Well, the CodeMash conference has come and gone. Ah, all of that planning and now it’s over. How will I spend my days if I don’t have to help plan and publicize this event? Maybe I’ll actually get some work done (and see my kids)!
The conference was very cool. One problem in helping to arrange the event is that I had a lot of input into which talks were accepted. That meant that in every time slot, there were multiple talks that I wanted to attend! Ugh! So I moved in and out of the talks, sampling each. Sometimes, I got captivated with a talk and stayed until the end. Other times, some conference organization thing came up and I had to step out. But all in all, people seemed thrilled with the talks, the keynotes, and the venue. And I had lively conversations with attendees and speakers alike, WAY past my bedtime. The 6:30 am organizer scrum came very early on Thursday morning (since I had barely gotten to sleep, it seems). I dashed off without so much as washing my hair (eek, I had to be on stage to introduce Bruce Eckel’s keynote and there would certainly be photos!). Sigh. I had planned to get more sleep on Thursday night, but instead, I found myself talking to speakers and other attendees, including both Mark Ramm and Mike Levin (who I hear continued the conversation even later!) until 1:30 am. Friday night, much of the same. Oh well, maybe I can catch up on my sleep this week.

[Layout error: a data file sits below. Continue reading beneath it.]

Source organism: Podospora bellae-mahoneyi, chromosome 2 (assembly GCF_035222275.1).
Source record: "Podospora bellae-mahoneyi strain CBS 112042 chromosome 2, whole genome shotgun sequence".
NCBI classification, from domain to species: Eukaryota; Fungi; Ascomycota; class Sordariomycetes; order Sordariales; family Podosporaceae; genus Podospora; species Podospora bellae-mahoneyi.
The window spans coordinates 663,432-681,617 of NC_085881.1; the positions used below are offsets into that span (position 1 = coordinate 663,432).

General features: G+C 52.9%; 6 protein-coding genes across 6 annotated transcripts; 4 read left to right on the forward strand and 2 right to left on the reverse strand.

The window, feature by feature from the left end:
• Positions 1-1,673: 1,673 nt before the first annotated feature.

We kicked off the conference with an “Expert Panel on Languages”, which was moderated by Bruce Eckel and panelists included: Neal Ford, David Stanek, Bill Wagner, James Ward, and Jay Pipes. Many thanks to both Jay and James who stepped in at the last minute to round out the panel!
In addition to the scheduled talks, I attended (and convened) some Open Spaces talks. These are interactive conversations, decided by the makeup of the group. I was introduced to Open Spaces by Bruce Eckel at several conferences in Crested Butte (the next of which is the Java Posse Roundup in March). As he warned often happens, Open Spaces conferences have really spoiled me for eyes-forward talks. Sure, sitting in a lecture and listening to someone talk about something is often an effective way to learn. But I LOVE the interaction of Open Spaces, where every participant is actively involved in the conversation, sitting on the edge of their chairs, engaged. Not falling asleep.
Ah, anyhow, since Bruce was at CodeMash, we had him introduce the concept of Open Spaces and provided a board where people could post talks. His conferences are ALL open spaces, while this one had open spaces “on the side”. I think that we could have done things better in this regard, but I saw some engaging open spaces talks, including some convened by Bruce Eckel (for questions after his keynote) and Mary Poppendieck (for questions after her talk on Lean Software Development).
Other Open Spaces sessions that I attended …
Social Networking for Nerds (Versions 1 and 2):